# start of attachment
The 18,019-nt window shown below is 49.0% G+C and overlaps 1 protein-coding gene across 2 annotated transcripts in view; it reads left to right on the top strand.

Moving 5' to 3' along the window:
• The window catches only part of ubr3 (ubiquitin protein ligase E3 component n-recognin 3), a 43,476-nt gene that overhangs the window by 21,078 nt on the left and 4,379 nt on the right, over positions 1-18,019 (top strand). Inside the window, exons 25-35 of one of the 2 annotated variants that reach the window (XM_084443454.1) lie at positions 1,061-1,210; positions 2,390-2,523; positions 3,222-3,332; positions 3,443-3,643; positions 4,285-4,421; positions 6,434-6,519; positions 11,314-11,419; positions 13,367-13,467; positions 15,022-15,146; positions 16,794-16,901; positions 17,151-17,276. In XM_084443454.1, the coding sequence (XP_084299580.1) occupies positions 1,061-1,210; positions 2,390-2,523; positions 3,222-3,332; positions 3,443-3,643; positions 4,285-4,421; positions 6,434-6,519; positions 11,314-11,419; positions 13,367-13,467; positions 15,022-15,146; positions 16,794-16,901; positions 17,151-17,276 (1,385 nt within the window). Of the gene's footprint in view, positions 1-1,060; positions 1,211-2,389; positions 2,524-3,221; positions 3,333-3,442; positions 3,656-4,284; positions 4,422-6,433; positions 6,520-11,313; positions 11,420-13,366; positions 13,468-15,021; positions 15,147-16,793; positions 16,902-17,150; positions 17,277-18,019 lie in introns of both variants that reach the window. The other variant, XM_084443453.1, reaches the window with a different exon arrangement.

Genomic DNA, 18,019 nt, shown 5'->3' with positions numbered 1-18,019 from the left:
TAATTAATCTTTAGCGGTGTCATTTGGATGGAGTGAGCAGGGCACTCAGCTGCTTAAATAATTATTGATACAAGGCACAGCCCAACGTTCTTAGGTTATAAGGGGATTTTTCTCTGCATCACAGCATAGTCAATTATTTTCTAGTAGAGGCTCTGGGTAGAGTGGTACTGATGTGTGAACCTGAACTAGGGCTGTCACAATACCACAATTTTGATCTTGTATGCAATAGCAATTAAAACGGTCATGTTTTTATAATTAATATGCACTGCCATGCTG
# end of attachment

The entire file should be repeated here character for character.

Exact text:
The 18,019-nt window shown below is 49.0% G+C and overlaps 1 protein-coding gene across 2 annotated transcripts in view; it reads left to right on the top strand.

Moving 5' to 3' along the window:
• The window catches only part of ubr3 (ubiquitin protein ligase E3 component n-recognin 3), a 43,476-nt gene that overhangs the window by 21,078 nt on the left and 4,379 nt on the right, over positions 1-18,019 (top strand). Inside the window, exons 25-35 of one of the 2 annotated variants that reach the window (XM_084443454.1) lie at positions 1,061-1,210; positions 2,390-2,523; positions 3,222-3,332; positions 3,443-3,643; positions 4,285-4,421; positions 6,434-6,519; positions 11,314-11,419; positions 13,367-13,467; positions 15,022-15,146; positions 16,794-16,901; positions 17,151-17,276. In XM_084443454.1, the coding sequence (XP_084299580.1) occupies positions 1,061-1,210; positions 2,390-2,523; positions 3,222-3,332; positions 3,443-3,643; positions 4,285-4,421; positions 6,434-6,519; positions 11,314-11,419; positions 13,367-13,467; positions 15,022-15,146; positions 16,794-16,901; positions 17,151-17,276 (1,385 nt within the window). Of the gene's footprint in view, positions 1-1,060; positions 1,211-2,389; positions 2,524-3,221; positions 3,333-3,442; positions 3,656-4,284; positions 4,422-6,433; positions 6,520-11,313; positions 11,420-13,366; positions 13,468-15,021; positions 15,147-16,793; positions 16,902-17,150; positions 17,277-18,019 lie in introns of both variants that reach the window. The other variant, XM_084443453.1, reaches the window with a different exon arrangement.

Genomic DNA, 18,019 nt, shown 5'->3' with positions numbered 1-18,019 from the left:
TAATTAATCTTTAGCGGTGTCATTTGGATGGAGTGAGCAGGGCACTCAGCTGCTTAAATAATTATTGATACAAGGCACAGCCCAACGTTCTTAGGTTATAAGGGGATTTTTCTCTGCATCACAGCATAGTCAATTATTTTCTAGTAGAGGCTCTGGGTAGAGTGGTACTGATGTGTGAACCTGAACTAGGGCTGTCACAATACCACAATTTTGATCTTGTATGCAATAGCAATTAAAACGGTCATGTTTTTATAATTAATATGCACTGCCATGCTG